Date: 15 Sep 92 13:58:00 -0700 From: BELLAGIO_DAVID at Tandem.COM Subject: To boil or not to boil honey for mead? Hello, I am ready to make my first batch of mead and have read numerous recipes from both the Cat's Meow and the NCJOH. Papazian says to boil the honey to coagulate the proteins in order for the mead to clear better. I have heard and read recipes from other people that say to only pasteurize it at 170-180 degrees to help retain the effervescence of honey that boils off. I was wondering if anybody has made a side-by-side comparison of two batches, one with the honey boiled and one without the honey boiled? If not, I guess I will take the action item. Also, I guess I was going to use champagne yeast from the start. What temperature is ideal for a typical champagne yeast? Any other comments or suggestions before I get started will be appreciated. Super Dave Bellagio_David at Tandem.Com Return to table of contents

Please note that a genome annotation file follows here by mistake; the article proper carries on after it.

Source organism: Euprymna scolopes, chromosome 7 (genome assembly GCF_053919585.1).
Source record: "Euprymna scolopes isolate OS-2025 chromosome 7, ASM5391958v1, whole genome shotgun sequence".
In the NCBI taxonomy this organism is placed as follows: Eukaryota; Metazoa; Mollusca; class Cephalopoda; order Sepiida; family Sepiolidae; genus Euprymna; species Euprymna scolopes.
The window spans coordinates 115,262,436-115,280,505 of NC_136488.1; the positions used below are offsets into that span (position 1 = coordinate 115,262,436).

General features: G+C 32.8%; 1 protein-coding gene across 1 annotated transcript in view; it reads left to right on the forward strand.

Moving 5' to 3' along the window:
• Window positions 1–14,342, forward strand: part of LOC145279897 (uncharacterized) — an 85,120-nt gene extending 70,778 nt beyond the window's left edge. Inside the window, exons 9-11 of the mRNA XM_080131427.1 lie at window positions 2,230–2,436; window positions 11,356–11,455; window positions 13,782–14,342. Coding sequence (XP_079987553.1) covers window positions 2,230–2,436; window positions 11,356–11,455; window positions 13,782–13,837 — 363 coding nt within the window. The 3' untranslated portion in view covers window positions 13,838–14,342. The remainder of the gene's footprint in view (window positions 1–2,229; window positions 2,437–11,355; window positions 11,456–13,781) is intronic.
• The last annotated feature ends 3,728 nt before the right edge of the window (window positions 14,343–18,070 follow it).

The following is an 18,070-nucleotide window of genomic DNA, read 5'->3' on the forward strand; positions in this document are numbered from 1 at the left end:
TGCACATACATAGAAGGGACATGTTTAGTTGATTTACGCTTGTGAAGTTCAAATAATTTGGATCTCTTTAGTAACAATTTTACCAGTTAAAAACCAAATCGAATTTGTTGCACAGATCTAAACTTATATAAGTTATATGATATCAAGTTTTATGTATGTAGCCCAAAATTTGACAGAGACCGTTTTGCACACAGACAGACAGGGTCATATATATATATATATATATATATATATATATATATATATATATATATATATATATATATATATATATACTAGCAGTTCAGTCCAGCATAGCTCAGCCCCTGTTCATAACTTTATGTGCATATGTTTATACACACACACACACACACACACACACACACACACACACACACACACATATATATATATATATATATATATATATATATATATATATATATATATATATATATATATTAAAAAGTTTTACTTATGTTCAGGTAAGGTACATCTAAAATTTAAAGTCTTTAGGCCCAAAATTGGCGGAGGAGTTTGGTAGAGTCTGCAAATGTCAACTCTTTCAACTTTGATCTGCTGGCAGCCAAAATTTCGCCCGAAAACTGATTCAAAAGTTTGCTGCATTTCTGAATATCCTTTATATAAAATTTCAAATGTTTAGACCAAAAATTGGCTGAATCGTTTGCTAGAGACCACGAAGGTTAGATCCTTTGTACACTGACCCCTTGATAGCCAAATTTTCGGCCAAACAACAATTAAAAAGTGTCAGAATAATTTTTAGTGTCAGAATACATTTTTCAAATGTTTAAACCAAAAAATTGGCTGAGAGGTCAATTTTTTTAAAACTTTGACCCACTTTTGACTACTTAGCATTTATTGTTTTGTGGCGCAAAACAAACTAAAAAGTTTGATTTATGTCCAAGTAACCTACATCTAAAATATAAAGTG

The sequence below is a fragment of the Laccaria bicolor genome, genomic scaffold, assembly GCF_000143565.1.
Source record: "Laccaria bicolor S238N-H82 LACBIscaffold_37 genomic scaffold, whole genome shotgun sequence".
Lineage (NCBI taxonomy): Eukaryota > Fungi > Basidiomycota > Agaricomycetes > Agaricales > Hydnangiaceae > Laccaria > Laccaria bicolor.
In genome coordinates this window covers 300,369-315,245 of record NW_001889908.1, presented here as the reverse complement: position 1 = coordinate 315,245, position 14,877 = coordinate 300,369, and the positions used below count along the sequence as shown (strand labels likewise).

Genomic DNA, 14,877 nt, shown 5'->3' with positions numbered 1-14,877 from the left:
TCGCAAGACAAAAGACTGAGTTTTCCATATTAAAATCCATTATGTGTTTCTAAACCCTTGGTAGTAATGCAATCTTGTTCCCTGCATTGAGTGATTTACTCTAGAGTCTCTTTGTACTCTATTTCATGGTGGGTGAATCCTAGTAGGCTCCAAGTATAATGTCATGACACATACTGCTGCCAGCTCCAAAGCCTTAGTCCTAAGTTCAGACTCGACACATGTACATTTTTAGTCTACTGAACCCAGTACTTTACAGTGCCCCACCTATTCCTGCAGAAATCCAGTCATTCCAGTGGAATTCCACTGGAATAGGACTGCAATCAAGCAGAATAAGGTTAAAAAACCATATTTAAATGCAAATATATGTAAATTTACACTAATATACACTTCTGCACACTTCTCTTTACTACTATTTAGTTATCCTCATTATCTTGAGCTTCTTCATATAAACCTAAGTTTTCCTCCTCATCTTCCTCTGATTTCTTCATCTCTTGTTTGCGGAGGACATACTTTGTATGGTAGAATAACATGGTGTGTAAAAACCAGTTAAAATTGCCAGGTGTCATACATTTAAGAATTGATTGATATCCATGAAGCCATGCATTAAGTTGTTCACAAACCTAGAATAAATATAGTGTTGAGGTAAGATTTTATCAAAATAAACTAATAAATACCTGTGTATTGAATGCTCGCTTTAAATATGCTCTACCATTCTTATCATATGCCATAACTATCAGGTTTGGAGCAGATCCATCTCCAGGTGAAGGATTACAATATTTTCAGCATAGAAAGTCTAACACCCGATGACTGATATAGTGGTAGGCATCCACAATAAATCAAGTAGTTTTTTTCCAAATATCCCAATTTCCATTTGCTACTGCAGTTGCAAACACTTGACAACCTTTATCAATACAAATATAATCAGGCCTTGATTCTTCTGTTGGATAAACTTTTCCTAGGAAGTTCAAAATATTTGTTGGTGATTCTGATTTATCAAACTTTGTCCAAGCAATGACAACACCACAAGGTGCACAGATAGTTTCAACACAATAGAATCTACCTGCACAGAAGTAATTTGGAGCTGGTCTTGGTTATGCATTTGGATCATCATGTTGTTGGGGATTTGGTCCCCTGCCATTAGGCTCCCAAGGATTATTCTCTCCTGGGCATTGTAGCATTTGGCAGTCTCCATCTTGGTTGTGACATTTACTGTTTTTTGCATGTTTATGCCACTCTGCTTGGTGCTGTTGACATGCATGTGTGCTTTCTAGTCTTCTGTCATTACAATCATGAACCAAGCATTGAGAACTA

Date: Tue, 15 Sep 92 14:23:27 PST From: Jack St.Clair at fmccm6 <Jack_St.Clair_at_fmccm6 at ccm.hf.intel.com> Subject: Water Analysis In HBD#969 Charlie Hamilton asked about water analysis at labs. Just wanted everyone to know that Sears (no I'm not affiliated with them) will do a water analysis for you at no charge. They give you a bottle with a self mailer. Fill the bottle with a sample of your tap water and send it off. In 10-14 days, lo and behold, a water analysis shows up at your door. Sears does this so that you may be inclined to purchase one of their wonderful water purifying systems. If you live in the boonies, I understand that this service is also available through their catalog. I did this before I started brewing so I really don't know how good the analysis is but it may be worth a try. It's free! Jack_St.Clair_AT_FMCCM5 at CCM.HF.INTEL.COM Return to table of contents